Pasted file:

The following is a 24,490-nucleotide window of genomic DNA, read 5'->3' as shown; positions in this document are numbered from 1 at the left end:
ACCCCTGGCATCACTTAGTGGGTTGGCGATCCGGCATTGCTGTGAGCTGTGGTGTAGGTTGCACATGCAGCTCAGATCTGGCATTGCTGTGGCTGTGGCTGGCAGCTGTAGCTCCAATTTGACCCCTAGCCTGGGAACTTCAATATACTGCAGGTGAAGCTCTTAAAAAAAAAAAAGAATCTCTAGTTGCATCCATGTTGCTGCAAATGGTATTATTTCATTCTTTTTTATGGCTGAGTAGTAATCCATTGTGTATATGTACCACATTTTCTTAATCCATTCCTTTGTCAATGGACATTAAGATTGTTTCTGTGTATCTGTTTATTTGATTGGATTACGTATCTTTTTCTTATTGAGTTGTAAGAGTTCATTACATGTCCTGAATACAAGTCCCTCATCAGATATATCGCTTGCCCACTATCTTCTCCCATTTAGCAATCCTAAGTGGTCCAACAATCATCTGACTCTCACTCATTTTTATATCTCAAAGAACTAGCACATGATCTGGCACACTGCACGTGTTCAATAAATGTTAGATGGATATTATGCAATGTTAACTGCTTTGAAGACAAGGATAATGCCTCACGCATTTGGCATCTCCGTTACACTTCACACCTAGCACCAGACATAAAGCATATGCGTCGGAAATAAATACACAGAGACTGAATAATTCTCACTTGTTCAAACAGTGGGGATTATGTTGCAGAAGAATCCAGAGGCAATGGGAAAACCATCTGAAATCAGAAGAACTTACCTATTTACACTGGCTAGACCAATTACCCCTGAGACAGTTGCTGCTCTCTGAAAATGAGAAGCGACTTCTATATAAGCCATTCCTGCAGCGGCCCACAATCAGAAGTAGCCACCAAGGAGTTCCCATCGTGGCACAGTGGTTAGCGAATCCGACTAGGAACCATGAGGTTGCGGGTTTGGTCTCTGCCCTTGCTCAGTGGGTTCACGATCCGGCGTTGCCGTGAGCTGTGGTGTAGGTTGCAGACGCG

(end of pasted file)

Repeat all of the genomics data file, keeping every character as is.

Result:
The following is a 24,490-nucleotide window of genomic DNA, read 5'->3' as shown; positions in this document are numbered from 1 at the left end:
ACCCCTGGCATCACTTAGTGGGTTGGCGATCCGGCATTGCTGTGAGCTGTGGTGTAGGTTGCACATGCAGCTCAGATCTGGCATTGCTGTGGCTGTGGCTGGCAGCTGTAGCTCCAATTTGACCCCTAGCCTGGGAACTTCAATATACTGCAGGTGAAGCTCTTAAAAAAAAAAAAGAATCTCTAGTTGCATCCATGTTGCTGCAAATGGTATTATTTCATTCTTTTTTATGGCTGAGTAGTAATCCATTGTGTATATGTACCACATTTTCTTAATCCATTCCTTTGTCAATGGACATTAAGATTGTTTCTGTGTATCTGTTTATTTGATTGGATTACGTATCTTTTTCTTATTGAGTTGTAAGAGTTCATTACATGTCCTGAATACAAGTCCCTCATCAGATATATCGCTTGCCCACTATCTTCTCCCATTTAGCAATCCTAAGTGGTCCAACAATCATCTGACTCTCACTCATTTTTATATCTCAAAGAACTAGCACATGATCTGGCACACTGCACGTGTTCAATAAATGTTAGATGGATATTATGCAATGTTAACTGCTTTGAAGACAAGGATAATGCCTCACGCATTTGGCATCTCCGTTACACTTCACACCTAGCACCAGACATAAAGCATATGCGTCGGAAATAAATACACAGAGACTGAATAATTCTCACTTGTTCAAACAGTGGGGATTATGTTGCAGAAGAATCCAGAGGCAATGGGAAAACCATCTGAAATCAGAAGAACTTACCTATTTACACTGGCTAGACCAATTACCCCTGAGACAGTTGCTGCTCTCTGAAAATGAGAAGCGACTTCTATATAAGCCATTCCTGCAGCGGCCCACAATCAGAAGTAGCCACCAAGGAGTTCCCATCGTGGCACAGTGGTTAGCGAATCCGACTAGGAACCATGAGGTTGCGGGTTTGGTCTCTGCCCTTGCTCAGTGGGTTCACGATCCGGCGTTGCCGTGAGCTGTGGTGTAGGTTGCAGACGCG